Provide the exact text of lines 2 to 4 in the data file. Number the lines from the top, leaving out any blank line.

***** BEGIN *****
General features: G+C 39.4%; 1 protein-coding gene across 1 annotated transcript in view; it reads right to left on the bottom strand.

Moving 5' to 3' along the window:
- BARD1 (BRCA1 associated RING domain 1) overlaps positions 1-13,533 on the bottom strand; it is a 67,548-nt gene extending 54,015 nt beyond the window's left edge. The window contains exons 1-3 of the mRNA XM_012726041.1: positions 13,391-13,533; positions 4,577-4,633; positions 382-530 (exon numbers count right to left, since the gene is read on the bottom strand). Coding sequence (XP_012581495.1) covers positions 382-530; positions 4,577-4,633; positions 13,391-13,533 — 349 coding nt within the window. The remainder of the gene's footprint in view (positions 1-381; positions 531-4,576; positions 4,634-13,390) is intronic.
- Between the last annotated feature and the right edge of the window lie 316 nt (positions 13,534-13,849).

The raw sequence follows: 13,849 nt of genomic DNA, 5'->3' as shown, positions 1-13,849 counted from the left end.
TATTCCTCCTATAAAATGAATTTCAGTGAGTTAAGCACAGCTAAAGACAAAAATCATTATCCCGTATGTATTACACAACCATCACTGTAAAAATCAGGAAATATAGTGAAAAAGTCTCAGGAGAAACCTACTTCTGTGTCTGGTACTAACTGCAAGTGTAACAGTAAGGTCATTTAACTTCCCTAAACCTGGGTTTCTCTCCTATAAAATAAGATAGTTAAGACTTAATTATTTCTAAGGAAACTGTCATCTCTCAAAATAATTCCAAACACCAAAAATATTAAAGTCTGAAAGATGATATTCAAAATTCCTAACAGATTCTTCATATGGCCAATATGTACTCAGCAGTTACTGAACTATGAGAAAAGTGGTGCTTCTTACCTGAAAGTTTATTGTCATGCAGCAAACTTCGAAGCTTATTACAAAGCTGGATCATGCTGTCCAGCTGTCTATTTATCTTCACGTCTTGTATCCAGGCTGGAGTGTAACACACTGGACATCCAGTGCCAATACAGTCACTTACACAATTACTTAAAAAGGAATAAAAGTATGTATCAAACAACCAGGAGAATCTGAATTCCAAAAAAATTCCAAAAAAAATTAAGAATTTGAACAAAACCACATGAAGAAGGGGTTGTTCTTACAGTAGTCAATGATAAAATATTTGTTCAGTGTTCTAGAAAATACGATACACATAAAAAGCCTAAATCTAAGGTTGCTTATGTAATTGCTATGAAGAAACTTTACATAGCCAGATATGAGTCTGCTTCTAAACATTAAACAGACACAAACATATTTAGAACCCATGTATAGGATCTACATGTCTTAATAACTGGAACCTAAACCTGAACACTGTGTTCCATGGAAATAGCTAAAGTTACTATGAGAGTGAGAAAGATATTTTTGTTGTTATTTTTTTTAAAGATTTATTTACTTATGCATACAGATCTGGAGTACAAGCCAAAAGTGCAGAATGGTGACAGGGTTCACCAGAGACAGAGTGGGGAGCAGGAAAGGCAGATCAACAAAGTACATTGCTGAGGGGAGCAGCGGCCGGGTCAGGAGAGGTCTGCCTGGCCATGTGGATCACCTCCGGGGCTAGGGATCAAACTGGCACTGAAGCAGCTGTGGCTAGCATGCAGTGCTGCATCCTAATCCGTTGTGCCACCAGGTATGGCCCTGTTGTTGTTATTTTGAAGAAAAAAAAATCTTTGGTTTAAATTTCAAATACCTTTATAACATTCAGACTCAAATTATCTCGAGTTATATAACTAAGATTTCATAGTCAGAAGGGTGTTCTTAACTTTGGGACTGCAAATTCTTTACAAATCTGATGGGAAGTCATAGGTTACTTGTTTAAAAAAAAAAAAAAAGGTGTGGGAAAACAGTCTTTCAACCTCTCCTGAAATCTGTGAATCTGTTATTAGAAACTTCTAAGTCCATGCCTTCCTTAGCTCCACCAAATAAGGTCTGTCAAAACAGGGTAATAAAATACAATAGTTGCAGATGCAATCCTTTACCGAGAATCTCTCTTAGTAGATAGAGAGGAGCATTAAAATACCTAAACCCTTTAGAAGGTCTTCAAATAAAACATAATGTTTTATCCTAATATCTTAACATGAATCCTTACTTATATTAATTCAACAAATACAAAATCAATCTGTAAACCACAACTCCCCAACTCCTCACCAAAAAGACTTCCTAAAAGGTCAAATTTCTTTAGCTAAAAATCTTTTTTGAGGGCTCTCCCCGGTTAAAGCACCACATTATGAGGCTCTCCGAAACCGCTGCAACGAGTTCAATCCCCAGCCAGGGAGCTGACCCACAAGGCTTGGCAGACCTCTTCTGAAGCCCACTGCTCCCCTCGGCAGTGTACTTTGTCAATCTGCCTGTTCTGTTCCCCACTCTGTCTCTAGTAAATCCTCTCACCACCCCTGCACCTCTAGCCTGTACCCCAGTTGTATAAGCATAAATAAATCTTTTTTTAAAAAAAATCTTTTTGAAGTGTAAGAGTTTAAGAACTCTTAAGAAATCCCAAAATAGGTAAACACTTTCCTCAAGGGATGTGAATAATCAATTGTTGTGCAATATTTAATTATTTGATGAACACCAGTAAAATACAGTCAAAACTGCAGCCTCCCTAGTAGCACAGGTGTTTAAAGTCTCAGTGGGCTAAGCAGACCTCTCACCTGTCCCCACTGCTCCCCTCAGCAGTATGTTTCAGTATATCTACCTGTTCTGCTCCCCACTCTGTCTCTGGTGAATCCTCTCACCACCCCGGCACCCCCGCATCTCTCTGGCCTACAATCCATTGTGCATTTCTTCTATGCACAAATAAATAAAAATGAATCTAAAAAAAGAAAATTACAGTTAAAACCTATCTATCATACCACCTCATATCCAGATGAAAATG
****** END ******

Moving 5' to 3' along the window:
- BARD1 (BRCA1 associated RING domain 1) overlaps positions 1-13,533 on the bottom strand; it is a 67,548-nt gene extending 54,015 nt beyond the window's left edge. The window contains exons 1-3 of the mRNA XM_012726041.1: positions 13,391-13,533; positions 4,577-4,633; positions 382-530 (exon numbers count right to left, since the gene is read on the bottom strand). Coding sequence (XP_012581495.1) covers positions 382-530; positions 4,577-4,633; positions 13,391-13,533 — 349 coding nt within the window. The remainder of the gene's footprint in view (positions 1-381; positions 531-4,576; positions 4,634-13,390) is intronic.
- Between the last annotated feature and the right edge of the window lie 316 nt (positions 13,534-13,849).